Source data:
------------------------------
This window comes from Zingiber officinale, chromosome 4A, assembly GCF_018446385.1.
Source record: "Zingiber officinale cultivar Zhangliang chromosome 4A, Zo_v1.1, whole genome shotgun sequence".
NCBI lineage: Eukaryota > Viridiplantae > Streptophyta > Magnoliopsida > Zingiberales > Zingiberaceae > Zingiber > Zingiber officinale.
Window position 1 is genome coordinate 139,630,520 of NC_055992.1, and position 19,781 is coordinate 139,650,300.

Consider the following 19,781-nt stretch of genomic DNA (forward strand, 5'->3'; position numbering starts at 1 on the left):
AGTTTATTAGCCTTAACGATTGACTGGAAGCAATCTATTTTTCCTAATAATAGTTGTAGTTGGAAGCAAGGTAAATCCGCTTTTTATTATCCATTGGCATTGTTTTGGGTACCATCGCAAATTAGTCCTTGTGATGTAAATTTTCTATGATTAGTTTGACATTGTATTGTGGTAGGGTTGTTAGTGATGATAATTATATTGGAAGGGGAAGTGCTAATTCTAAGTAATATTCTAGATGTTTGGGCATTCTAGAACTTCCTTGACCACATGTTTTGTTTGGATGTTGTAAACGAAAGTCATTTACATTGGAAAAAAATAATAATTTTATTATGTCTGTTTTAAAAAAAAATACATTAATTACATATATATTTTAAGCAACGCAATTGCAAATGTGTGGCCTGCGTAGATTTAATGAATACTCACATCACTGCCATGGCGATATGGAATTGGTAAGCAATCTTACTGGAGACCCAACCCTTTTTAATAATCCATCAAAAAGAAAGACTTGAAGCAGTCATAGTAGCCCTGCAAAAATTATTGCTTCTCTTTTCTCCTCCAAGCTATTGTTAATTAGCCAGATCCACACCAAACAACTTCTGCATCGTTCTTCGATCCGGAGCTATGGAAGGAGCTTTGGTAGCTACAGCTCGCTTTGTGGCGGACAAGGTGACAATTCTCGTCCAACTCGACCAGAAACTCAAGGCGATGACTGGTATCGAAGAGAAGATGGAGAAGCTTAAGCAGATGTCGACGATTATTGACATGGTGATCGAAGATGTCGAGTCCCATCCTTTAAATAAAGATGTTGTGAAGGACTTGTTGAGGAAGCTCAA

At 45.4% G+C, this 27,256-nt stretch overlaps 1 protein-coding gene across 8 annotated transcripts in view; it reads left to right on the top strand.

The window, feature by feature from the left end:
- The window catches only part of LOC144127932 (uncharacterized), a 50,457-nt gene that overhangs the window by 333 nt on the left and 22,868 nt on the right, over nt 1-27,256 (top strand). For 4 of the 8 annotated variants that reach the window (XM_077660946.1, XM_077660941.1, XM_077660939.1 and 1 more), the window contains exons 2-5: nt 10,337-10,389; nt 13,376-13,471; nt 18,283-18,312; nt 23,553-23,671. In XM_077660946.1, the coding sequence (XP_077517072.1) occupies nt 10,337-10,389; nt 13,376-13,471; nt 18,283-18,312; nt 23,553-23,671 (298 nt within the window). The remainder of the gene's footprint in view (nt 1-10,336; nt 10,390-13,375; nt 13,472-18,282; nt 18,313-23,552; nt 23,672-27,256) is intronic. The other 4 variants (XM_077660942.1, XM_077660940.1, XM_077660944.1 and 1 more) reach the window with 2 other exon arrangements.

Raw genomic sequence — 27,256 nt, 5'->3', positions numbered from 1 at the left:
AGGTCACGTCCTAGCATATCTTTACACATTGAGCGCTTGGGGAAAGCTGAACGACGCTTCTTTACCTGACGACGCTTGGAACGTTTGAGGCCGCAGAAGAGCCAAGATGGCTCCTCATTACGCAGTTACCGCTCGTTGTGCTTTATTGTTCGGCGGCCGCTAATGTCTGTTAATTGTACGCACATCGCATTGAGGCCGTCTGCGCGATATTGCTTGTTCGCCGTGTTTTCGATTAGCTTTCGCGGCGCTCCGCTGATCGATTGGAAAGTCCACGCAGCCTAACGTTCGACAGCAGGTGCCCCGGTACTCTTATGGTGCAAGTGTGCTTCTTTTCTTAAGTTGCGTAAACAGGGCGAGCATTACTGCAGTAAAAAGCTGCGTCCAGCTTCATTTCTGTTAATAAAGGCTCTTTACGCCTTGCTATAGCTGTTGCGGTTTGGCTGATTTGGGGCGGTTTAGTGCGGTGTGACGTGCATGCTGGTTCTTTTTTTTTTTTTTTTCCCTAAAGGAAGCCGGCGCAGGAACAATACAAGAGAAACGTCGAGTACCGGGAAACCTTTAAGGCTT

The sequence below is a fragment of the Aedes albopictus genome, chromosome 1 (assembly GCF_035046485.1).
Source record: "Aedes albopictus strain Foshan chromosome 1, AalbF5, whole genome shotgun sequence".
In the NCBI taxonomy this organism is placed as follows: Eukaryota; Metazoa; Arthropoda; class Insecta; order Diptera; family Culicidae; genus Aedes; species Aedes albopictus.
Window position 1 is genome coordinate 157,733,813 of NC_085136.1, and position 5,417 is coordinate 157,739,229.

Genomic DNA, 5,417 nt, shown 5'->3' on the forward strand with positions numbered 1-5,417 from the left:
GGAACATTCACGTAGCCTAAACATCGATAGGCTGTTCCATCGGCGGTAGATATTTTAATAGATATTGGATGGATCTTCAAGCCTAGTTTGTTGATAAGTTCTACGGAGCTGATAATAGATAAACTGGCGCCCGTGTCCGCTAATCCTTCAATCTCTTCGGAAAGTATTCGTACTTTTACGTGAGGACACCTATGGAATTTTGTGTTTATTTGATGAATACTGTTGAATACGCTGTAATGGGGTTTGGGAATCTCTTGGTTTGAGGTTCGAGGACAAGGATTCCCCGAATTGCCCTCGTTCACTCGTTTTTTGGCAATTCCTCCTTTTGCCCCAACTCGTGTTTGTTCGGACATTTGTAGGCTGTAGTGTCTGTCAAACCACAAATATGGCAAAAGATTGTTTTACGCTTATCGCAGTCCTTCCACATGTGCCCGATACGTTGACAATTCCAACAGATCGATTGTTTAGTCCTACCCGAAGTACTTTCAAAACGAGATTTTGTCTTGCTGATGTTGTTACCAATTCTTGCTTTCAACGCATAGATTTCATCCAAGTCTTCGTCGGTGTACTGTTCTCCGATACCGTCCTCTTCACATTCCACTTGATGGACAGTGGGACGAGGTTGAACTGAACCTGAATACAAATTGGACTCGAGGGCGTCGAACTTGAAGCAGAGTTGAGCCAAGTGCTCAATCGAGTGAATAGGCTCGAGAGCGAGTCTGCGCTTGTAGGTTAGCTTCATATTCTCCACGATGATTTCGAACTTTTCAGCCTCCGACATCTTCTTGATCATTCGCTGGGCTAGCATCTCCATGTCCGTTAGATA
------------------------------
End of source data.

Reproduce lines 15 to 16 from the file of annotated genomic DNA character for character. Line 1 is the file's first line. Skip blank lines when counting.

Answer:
Window position 1 is genome coordinate 157,733,813 of NC_085136.1, and position 5,417 is coordinate 157,739,229.

Genomic DNA, 5,417 nt, shown 5'->3' on the forward strand with positions numbered 1-5,417 from the left: